(1) "We have a female minister and she is very good." For that matter, I have met women who are six feet tall, but I still assert that women, on the average, are shorter than men. This is the fallacy that an exception can overrule a generalisation. When applied to something we all know, such as the heights of the respective sexes, we can easily see the fallacy, but people always trot it out to protect their favourite ideology. A generalisation, by definition, implies exceptions. It is something that is generally true ie true more often than not, not invariably true.
In this case, it misses the point entirely. Go back to what I said about a brilliant actress trying to portray Hamlet. There is no reason to believe that a priestess, in general, would be inferior to a man in terms of intelligence, virtue, social skills, and any number of desirable personal attributes. What she lacks is the charisma of masculinity implicit in headship. An individual woman may possess personal qualities sufficient to overcome this disadvantage, but the average for the position will be dragged down.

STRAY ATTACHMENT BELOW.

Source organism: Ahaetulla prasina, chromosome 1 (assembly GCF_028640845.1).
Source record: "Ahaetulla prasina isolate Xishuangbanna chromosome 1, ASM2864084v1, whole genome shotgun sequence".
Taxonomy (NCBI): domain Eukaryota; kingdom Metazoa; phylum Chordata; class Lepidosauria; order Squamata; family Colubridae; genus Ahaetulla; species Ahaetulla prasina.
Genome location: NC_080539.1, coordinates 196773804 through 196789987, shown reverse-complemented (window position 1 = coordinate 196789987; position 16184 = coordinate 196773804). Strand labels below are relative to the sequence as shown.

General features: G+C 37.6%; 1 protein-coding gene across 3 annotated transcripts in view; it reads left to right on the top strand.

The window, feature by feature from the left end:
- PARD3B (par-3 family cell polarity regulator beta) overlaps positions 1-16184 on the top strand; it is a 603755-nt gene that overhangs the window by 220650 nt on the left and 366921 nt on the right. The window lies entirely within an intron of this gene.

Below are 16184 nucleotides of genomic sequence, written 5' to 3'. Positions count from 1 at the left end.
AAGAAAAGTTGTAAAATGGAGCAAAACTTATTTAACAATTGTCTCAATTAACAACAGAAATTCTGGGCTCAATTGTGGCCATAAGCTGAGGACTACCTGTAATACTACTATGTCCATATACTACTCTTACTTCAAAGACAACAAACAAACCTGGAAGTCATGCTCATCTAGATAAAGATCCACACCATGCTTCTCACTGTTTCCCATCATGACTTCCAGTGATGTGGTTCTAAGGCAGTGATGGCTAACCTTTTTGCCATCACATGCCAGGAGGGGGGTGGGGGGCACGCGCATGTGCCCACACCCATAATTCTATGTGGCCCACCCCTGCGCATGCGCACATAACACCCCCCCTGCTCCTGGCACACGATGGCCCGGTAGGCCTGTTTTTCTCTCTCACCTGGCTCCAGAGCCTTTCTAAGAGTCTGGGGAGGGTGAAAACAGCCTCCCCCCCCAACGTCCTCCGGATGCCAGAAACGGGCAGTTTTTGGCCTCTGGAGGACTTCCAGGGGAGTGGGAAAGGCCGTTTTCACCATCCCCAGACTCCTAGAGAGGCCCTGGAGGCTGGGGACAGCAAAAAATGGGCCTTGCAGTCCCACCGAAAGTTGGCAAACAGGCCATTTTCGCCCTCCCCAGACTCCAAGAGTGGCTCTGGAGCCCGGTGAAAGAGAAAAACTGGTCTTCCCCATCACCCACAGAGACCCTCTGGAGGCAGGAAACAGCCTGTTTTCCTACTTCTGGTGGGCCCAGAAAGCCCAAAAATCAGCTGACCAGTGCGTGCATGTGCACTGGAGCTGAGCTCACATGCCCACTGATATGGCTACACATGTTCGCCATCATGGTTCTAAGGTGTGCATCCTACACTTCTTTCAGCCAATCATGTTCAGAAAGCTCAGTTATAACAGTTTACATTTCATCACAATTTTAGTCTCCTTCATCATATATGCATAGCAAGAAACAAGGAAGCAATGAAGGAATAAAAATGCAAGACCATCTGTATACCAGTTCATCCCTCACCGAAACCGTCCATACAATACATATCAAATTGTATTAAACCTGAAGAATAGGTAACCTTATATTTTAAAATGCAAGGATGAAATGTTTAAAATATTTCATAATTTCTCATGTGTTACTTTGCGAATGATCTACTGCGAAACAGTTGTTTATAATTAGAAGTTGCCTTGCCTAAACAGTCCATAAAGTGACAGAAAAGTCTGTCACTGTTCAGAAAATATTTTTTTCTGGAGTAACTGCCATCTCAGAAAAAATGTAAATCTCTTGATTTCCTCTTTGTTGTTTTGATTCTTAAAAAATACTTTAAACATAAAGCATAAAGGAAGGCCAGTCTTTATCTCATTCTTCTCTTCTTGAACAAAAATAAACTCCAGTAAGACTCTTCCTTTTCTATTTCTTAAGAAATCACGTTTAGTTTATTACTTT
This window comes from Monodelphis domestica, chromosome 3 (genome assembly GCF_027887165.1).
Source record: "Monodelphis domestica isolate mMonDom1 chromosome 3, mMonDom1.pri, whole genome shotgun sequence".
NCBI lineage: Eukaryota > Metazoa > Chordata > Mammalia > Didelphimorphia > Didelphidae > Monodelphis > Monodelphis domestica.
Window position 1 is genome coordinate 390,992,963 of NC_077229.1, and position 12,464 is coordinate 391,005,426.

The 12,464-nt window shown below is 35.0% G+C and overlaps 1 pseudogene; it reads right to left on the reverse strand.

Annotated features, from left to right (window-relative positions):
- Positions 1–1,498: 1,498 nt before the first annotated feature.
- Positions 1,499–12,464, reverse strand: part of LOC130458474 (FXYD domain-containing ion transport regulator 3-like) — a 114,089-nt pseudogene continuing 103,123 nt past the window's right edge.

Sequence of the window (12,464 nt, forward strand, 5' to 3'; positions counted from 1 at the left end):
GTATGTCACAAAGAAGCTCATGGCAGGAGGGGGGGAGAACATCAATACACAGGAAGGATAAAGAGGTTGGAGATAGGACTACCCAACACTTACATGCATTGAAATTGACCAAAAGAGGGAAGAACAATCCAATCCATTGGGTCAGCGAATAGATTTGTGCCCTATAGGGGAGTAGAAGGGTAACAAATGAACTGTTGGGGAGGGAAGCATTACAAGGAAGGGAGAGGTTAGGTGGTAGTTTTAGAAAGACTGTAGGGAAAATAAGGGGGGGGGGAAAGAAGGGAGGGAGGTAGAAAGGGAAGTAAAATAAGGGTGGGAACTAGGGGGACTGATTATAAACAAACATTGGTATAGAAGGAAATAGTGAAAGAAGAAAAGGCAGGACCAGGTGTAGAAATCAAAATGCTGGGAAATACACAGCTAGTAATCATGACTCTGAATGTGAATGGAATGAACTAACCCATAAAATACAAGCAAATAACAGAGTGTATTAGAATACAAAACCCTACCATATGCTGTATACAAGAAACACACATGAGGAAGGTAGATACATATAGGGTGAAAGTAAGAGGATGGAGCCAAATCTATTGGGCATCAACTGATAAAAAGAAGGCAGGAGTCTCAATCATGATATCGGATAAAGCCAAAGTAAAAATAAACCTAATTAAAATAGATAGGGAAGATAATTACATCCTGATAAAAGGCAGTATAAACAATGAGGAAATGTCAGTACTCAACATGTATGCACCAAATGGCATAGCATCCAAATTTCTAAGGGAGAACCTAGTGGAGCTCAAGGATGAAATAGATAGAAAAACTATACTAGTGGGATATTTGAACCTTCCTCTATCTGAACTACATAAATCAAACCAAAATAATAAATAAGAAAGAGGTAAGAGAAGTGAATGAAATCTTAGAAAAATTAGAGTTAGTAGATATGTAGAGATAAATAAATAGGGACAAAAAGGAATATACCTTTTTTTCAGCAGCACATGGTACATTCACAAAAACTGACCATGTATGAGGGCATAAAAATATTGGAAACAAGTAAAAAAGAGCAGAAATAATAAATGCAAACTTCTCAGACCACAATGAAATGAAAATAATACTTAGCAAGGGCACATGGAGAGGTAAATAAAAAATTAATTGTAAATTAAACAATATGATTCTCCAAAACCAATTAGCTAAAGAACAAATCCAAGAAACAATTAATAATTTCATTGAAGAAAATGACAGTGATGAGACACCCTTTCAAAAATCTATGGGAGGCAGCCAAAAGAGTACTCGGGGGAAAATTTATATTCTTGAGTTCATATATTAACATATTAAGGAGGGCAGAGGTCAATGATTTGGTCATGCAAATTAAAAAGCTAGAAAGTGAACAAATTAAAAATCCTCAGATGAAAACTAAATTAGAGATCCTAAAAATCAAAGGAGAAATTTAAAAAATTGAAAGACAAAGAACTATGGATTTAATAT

(2) "We ordained women and the sky didn't fall down." I've heard this stated in defense of far worse policies. This is the fallacy that any bad effects must happen right away, or not at all. A society and an organisation can live on its moral capital for a long time, but eventually it will be exhausted. In this case, there might even be some immediate gains. In religion, as in politics, the radicals always assume they will win in the end, so even while women's ordination was being debated, women were being trained for the job. The result was an immediate surge in new priests to partially fill the gap in ordinations. But what you will not see is the men who do not train for ordination, and the people who do not come to fill the pews. Moreover, it takes time for the proportion of women priests to reach critical mass, and the time span will be generational in scope.